What is harrowing about this is not only the scope of these experiences and the different environments in which they can occur, but the fact that I am far from the only person to have experienced such behaviour. The personal vulnerability born of harassment is in constant flux with the ideal of advocation for figures in the public eye who seek justice. When it comes down to you, it often feels far more provoking and awkward to speak up, than leave it and move on. Celebrities and activists appear powerful, yet it can often feel compromising to speak up in low paid job roles, amongst friends, or at university.
Gender And Generalisation.
Contradictory to common opinion, sexual harassment is not gender-exclusive to the female victim. Whilst my personal experience is one of a female perspective, harassment does not happen solely to women. I spoke to a male friend who has chosen to remain unnamed, in an attempt to understand how it impacts men. In recalling a recent event in which a friend of a colleague made unwanted physical advances on him in a public place, he revealed, “Something about that powerlessness was very alien to me. It was a rude awakening as I’ve never been part of that sort of thing before, and therefore never thought it could happen to me.” Disturbed by the incident, he admitted he now carries an air of caution, having realised these experiences are not exclusive to women.
One study concluded that whilst women make up 47% of the workforce in America, they file 83.5% of workplace sexual harassment cases (AmericanProgress 2017). So whilst the data suggests that women are more likely to be harassed, or more likely to speak up about it, it does not mean that men are not experiencing such problems simultaneously.
Speaking Up, Safely.
Through the anonymous confessions we receive via our Instagram (@Recognisered), we allow students and others to articulate incidents which have affected them in a safe environment. Even admins cannot see who has posted their story, and thus there is a barrier of anonymity which keeps victim safe, whilst having their voices heard.
A male student told us he was in a club when a former partner, “pushed me against a wall and began groping me. I pushed her away but I felt so violated, as a guy I didn’t even consider such a situation. But it didn’t feel nice to feel like I wasn’t in control of my body.” This experience raises the common issue of consent. Consent once, does not equal repeated and infinite consent. Two people must be mutually consenting to physical actions in the moment, not based upon previous interest or action. Consent is an ongoing dialogue, not a closed agreement.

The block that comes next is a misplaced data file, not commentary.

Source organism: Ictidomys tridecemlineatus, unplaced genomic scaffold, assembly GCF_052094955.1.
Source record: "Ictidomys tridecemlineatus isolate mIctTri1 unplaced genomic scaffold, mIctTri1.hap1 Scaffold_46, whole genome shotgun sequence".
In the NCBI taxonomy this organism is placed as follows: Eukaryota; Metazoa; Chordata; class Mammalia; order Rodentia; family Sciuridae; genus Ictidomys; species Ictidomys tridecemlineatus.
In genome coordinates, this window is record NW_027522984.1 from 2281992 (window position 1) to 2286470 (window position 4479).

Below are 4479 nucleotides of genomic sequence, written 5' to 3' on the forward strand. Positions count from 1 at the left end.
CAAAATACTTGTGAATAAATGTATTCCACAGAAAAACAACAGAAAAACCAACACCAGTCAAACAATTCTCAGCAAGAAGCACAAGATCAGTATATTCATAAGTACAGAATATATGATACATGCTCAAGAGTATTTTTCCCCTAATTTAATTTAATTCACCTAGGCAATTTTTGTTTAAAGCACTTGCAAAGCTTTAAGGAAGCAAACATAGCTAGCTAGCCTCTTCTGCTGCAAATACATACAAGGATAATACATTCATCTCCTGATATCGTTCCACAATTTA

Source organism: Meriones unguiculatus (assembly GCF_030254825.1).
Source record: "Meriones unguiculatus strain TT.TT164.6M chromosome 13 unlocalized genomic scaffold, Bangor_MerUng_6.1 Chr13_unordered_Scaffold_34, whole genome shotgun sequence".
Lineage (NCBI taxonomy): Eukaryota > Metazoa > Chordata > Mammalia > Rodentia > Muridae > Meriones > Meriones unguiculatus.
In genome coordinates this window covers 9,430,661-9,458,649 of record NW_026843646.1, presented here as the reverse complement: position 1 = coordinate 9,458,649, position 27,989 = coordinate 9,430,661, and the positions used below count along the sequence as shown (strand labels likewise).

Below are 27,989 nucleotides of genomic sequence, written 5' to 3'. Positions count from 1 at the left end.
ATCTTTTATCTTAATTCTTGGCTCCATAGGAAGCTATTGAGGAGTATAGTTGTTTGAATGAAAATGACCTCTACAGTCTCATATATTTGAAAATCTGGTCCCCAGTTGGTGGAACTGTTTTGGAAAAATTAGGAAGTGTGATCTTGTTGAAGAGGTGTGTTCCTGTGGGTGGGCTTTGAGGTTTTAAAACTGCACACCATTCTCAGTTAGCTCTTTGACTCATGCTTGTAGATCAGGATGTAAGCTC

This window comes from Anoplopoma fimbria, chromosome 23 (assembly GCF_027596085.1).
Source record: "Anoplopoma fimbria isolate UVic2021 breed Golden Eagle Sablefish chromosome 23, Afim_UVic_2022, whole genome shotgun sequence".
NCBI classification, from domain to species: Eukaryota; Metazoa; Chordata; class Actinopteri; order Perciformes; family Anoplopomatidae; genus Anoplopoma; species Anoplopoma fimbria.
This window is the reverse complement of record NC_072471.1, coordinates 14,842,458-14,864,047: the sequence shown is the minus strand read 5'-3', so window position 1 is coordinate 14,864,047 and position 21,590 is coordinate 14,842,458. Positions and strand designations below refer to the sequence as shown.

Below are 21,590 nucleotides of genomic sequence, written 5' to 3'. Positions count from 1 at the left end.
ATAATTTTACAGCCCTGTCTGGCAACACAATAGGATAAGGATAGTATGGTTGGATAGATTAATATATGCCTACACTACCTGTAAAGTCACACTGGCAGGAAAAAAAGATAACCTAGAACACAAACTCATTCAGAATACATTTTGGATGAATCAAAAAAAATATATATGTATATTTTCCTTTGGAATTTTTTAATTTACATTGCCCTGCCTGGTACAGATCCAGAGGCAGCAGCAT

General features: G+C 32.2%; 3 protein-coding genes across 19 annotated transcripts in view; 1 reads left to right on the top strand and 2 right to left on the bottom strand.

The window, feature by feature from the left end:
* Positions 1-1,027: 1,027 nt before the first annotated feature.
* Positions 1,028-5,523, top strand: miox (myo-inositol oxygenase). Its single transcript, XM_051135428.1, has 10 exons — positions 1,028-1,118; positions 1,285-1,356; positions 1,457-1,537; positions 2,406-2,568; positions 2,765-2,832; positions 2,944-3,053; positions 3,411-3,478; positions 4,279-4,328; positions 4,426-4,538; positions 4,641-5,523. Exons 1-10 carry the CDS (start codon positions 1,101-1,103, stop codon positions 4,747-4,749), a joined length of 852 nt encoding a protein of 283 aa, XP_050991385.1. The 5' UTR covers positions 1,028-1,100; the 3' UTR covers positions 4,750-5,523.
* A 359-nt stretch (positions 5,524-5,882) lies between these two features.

One woman who told her story relays how she experienced unwanted predatory behaviour upon returning home from a night of drinking. She admits, “I tried to deny it happened and thought it had to be my fault, but it wasn’t. I felt disgusted.” This is an example of how susceptible to emotions of guilt victims of sexual harassment or abuse feel. It is natural to think how things could have panned out differently, had we had control of the situation, especially when drinking is involved: but the reality of harassment is that often we don’t. This is why Recognise Red aims to educate people, and help them progress.
How To Get Help.
If you feel as though you have been affected by any form of harassment, verbal offence, physical force, emotional blackmail or aggression, then please reach out. You can call the university nightlife service on 01392724000, or estate patrol on 01392723999. Call 112 if you want to report a crime, or 999 if you’re in immediate danger. To talk to rape crisis then call 0808 802 9999, Women’s Aid Federation 0808 2000 247, or 02035983898 for male victim support.
Instagram, Facebook and Twitter: @RecogniseRed